* Q1 EPS from continuing operations 30 cents
* High gasoline prices dampened sales-CEO
* Shares down more than 4 percent
By Lisa Baertlein
April 26 Supermarket operator Safeway Inc said high gasoline prices dented profits and squeezed grocery sales in the first quarter, sending its shares down more than 4 percent on Thursday.
Gasoline sales have low margins and can be a drag on earnings. In many areas outside large cities, supermarket companies sell gas and consumers may spend less on groceries when prices rise at the pump.
During Safeway's latest quarter, gross profit dropped 70 basis points to 26.8 percent of sales. Excluding the 62 basis-point impact from fuel sales, gross profit declined 8 basis points.
"Strong cost controls helped us meet earnings expectations despite a shift in the New Year's holiday, weather patterns and high gasoline prices, which dampened sales," Steve Burd, Safeway's chairman and chief executive, said in a statement.
Major supermarket chains are struggling with falling sales volumes as all but the top-earning shoppers remain cautious about spending. Unemployment remains elevated and about 11 million Americans owe more on their homes than the properties are worth.
"Our preliminary assessment is that operationally, (Safeway) is continuing to lose share and may have take taken another step back in volumes based on sequential trends," Cantor Fitzgerald & Co analyst Ajay Jain said in a client note.
The operator of the Safeway, Vons and Dominick's chains said first-quarter income from continuing operations was $81.6 million, or 30 cents per share, compared with $25.1 million, or 7 cents per share, a year earlier, when Safeway booked a large charge related to repatriating $1.1 billion from Safeway's wholly owned Canadian subsidiary.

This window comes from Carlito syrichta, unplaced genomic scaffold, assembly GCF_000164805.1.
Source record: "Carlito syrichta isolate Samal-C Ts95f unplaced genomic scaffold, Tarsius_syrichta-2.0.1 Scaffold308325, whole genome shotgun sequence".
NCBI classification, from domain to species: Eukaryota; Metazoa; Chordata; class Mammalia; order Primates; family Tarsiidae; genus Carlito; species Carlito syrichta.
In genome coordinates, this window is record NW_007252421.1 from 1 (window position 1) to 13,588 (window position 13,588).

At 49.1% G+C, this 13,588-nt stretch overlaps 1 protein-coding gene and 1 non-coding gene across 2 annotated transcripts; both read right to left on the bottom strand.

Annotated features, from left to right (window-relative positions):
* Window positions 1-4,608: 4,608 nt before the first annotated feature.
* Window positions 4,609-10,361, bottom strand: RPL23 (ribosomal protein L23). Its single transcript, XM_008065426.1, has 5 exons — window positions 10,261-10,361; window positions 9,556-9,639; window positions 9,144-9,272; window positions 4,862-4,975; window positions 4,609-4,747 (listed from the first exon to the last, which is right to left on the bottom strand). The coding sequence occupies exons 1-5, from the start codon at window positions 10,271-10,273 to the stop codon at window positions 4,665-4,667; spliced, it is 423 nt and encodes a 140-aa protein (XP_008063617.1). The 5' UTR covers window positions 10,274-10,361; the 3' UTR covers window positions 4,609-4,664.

Total sales rose 2.4 percent to $10 billion -- helped by higher fuel sales, increased revenue from its Blackhawk business and contributions from new stores -- but closely watched identical-store sales, excluding fuel, were flat.
At Safeway, identical-store sales include results from established supermarkets that have not been replaced or significantly renovated.
"In the last eight weeks, identical-store sales have been running at 1 percent, and we continue to believe sales will grow as our new marketing initiatives take hold," Burd said.
Safeway's competitors include Kroger Co, the largest U.S. supermarket operator, and Wal-Mart Stores Inc, which sells more groceries than any other U.S. retailer.
Earlier this month, Safeway promoted Chief Financial Officer Robert Edwards to the post of president in charge of its retail operations, marketing, merchandising, corporate brands, manufacturing, distribution and finance functions.
At the time, Burd said the move would give him "an opportunity to concentrate more of my time on innovation and a range of strategic initiatives that will drive core and non-core business growth in the long term."
J.P. Morgan analysts said in a client note a short time later that the comments and other moves by the company suggested that Safeway could be considering a leveraged buyout or a reverse Morris trust -- a deal structured to allow a corporation to avoid taxes when it sells unwanted assets.
Burd said on a conference call with analysts that the activities called out by J.P. Morgan -- including share buybacks, calling out Blackhawk results and Edwards' promotion -- were part of the company's normal course of business.
The CEO also said the company's Blackhawk gift card business has a lower gross margin rate than Safeway, but is growing faster than Safeway. Some analysts have suggested that the company could spin off the Blackhawk business.
Shares of Safeway, the second-largest U.S. supermarket operator, fell 4.3 percent to $20.67 in midday trading on the New York Stock Exchange.